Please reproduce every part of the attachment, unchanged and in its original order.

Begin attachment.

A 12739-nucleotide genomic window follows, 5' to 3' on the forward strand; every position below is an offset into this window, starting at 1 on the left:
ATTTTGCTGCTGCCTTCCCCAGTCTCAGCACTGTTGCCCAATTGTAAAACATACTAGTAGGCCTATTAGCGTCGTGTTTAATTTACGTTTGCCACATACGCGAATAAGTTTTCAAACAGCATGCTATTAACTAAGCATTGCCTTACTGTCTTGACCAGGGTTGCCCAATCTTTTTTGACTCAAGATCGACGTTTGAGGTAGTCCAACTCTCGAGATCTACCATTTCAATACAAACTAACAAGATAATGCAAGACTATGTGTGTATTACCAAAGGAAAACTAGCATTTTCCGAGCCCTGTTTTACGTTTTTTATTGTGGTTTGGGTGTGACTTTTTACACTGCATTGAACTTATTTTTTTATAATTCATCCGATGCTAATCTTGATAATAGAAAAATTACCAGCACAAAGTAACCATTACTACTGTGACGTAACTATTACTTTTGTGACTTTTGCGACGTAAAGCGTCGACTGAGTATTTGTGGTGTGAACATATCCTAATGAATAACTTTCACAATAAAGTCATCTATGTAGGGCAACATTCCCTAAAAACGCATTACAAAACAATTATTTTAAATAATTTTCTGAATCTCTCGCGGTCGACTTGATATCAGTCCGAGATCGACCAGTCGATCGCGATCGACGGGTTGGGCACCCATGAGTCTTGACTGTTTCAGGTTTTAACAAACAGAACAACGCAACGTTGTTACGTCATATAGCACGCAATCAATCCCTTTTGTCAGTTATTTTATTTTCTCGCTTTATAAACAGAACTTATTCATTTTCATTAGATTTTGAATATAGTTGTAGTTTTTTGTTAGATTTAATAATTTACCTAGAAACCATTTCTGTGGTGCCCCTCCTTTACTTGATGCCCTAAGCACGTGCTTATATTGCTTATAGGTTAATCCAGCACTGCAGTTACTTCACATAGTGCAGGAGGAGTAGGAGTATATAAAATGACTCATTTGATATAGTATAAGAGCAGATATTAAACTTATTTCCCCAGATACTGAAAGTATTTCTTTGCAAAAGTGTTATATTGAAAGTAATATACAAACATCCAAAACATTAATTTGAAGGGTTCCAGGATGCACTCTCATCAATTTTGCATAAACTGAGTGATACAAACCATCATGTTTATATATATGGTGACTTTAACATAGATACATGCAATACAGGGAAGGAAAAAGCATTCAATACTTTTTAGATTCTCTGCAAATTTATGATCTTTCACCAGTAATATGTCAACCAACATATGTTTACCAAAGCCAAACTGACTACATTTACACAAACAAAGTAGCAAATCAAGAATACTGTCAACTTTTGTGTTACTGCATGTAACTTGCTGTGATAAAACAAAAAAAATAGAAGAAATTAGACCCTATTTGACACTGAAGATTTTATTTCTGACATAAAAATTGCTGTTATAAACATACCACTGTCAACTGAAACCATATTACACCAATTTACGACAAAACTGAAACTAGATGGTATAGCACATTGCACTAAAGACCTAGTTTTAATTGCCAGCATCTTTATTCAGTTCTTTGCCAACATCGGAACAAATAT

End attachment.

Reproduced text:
A 12739-nucleotide genomic window follows, 5' to 3' on the forward strand; every position below is an offset into this window, starting at 1 on the left:
ATTTTGCTGCTGCCTTCCCCAGTCTCAGCACTGTTGCCCAATTGTAAAACATACTAGTAGGCCTATTAGCGTCGTGTTTAATTTACGTTTGCCACATACGCGAATAAGTTTTCAAACAGCATGCTATTAACTAAGCATTGCCTTACTGTCTTGACCAGGGTTGCCCAATCTTTTTTGACTCAAGATCGACGTTTGAGGTAGTCCAACTCTCGAGATCTACCATTTCAATACAAACTAACAAGATAATGCAAGACTATGTGTGTATTACCAAAGGAAAACTAGCATTTTCCGAGCCCTGTTTTACGTTTTTTATTGTGGTTTGGGTGTGACTTTTTACACTGCATTGAACTTATTTTTTTATAATTCATCCGATGCTAATCTTGATAATAGAAAAATTACCAGCACAAAGTAACCATTACTACTGTGACGTAACTATTACTTTTGTGACTTTTGCGACGTAAAGCGTCGACTGAGTATTTGTGGTGTGAACATATCCTAATGAATAACTTTCACAATAAAGTCATCTATGTAGGGCAACATTCCCTAAAAACGCATTACAAAACAATTATTTTAAATAATTTTCTGAATCTCTCGCGGTCGACTTGATATCAGTCCGAGATCGACCAGTCGATCGCGATCGACGGGTTGGGCACCCATGAGTCTTGACTGTTTCAGGTTTTAACAAACAGAACAACGCAACGTTGTTACGTCATATAGCACGCAATCAATCCCTTTTGTCAGTTATTTTATTTTCTCGCTTTATAAACAGAACTTATTCATTTTCATTAGATTTTGAATATAGTTGTAGTTTTTTGTTAGATTTAATAATTTACCTAGAAACCATTTCTGTGGTGCCCCTCCTTTACTTGATGCCCTAAGCACGTGCTTATATTGCTTATAGGTTAATCCAGCACTGCAGTTACTTCACATAGTGCAGGAGGAGTAGGAGTATATAAAATGACTCATTTGATATAGTATAAGAGCAGATATTAAACTTATTTCCCCAGATACTGAAAGTATTTCTTTGCAAAAGTGTTATATTGAAAGTAATATACAAACATCCAAAACATTAATTTGAAGGGTTCCAGGATGCACTCTCATCAATTTTGCATAAACTGAGTGATACAAACCATCATGTTTATATATATGGTGACTTTAACATAGATACATGCAATACAGGGAAGGAAAAAGCATTCAATACTTTTTAGATTCTCTGCAAATTTATGATCTTTCACCAGTAATATGTCAACCAACATATGTTTACCAAAGCCAAACTGACTACATTTACACAAACAAAGTAGCAAATCAAGAATACTGTCAACTTTTGTGTTACTGCATGTAACTTGCTGTGATAAAACAAAAAAAATAGAAGAAATTAGACCCTATTTGACACTGAAGATTTTATTTCTGACATAAAAATTGCTGTTATAAACATACCACTGTCAACTGAAACCATATTACACCAATTTACGACAAAACTGAAACTAGATGGTATAGCACATTGCACTAAAGACCTAGTTTTAATTGCCAGCATCTTTATTCAGTTCTTTGCCAACATCGGAACAAATAT